Compromise is in my blood, Sanya had pointed out years ago, after I had said no to asking for extra money for buying fancy ribbons and hair clutches. I don’t agree with her on this, but we certainly have different temperaments and our friendship owed more to the proximity of our flats and the friendship of our fathers than us being on the same frequency of dreams and desires. Again, for going to Delhi for college education, she fought with her parents and her brother supported her too but I without any complains or demands enrolled in a local college. Her list for a perfect husband was also never ending and annoying but I again happily settled for an uneventful life as a caretaker for my mother at my parents’ place. The thoughts came to a halt with the last whistles of cooker in progress. I hurried my tempo.

Sanya was unusually quiet and withdrawn. Lunch was also a quiet affair with her little daughter sleeping peacefully the whole time in her lap and her son watching the only cartoon channel available on our local cable with the pooris and chutney. In my heart I was thanking my mother for the wonderful idea. Sanya’s mother had her lunch with my mother in her room accompanied by hushed tones of chatting. It is slightly unusual as she never much liked the medicines’ smell in Ma’s room and had always confined herself in the living area. In fact, my mother used to make hard compromise of sitting uncomfortably on dining table chair for the entire session of aunt’s chatting about Sanya’s great married life.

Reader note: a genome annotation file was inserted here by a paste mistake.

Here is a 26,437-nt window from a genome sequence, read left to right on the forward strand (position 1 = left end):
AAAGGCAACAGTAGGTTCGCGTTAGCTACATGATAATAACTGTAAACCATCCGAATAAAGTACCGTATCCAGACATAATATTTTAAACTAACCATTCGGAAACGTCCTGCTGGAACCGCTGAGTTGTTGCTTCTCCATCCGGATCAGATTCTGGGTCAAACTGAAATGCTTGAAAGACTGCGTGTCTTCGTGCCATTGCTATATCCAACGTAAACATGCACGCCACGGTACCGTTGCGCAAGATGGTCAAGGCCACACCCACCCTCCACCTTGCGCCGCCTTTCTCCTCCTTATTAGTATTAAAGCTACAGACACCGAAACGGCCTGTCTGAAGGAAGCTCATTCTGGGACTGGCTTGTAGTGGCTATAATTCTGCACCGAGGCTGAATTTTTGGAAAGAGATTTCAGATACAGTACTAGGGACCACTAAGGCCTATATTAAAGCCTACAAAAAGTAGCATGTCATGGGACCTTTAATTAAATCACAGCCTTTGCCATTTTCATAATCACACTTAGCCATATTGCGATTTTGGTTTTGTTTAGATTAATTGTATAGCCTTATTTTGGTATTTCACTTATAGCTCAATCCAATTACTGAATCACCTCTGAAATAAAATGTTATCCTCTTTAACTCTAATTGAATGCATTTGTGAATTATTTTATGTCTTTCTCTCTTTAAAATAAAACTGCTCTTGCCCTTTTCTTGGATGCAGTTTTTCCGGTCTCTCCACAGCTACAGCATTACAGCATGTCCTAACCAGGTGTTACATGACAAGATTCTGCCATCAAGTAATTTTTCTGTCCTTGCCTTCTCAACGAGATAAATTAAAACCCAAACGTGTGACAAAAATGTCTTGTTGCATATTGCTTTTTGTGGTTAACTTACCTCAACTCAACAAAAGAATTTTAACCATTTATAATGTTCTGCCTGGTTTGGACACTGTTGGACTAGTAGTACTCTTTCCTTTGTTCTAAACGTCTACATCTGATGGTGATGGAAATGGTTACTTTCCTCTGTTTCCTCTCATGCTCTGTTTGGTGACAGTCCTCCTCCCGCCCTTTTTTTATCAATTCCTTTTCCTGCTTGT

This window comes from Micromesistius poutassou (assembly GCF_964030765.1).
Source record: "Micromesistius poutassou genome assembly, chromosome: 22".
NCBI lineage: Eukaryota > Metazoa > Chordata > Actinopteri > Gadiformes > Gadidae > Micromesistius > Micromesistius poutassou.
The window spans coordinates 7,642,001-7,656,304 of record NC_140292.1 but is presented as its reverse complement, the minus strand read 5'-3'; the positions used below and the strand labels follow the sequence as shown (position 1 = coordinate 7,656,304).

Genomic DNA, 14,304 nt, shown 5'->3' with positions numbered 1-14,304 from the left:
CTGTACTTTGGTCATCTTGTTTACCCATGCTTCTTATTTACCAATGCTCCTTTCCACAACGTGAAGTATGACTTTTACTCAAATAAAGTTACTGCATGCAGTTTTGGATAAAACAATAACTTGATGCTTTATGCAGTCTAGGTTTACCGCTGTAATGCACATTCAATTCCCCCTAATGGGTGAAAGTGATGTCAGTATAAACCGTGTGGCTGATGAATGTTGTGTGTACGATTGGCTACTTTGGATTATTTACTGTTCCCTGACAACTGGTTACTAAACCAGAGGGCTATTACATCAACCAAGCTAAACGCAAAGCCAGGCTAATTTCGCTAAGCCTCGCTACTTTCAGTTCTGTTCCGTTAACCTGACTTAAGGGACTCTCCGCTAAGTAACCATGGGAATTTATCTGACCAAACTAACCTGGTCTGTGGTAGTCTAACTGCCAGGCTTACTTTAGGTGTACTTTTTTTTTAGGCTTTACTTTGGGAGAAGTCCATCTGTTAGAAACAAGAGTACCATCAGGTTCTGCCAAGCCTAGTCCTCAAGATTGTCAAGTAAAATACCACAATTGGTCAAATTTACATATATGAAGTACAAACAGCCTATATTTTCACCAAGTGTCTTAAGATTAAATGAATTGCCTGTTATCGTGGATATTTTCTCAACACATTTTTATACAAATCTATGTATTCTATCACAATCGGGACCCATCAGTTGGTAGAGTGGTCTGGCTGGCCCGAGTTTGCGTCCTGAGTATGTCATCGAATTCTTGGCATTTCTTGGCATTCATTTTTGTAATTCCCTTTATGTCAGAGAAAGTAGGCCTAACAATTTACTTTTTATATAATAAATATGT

“Did I not make chole spicy enough for you? You don’t seem to enjoy it.” I interrupted Sanya’s lunch of slow morsels and her preoccupied state. She has reduced some weight and lost most of the radiance. Two children are definitely not an easy job. Thank god, she had separated from her dominating in-laws after the birth of her first child making the married life less stressful for her. I have heard many horrible stories in her regular visits in the first year of her wedding and rest details were covered by her mother in her occasional visits to their previous home to meet the renters, ultimately ending in lunches and intimate chats at our house. Sanya’s husband was however never a villain in these stories and after Sanya’s regular presence in our town reduced to zero from minimal after her separation from her in-laws, I got all the information about her perfect life from aunty only which also got a full stop after the doubling of the blessings in Sanya’s life, the birth of her second child.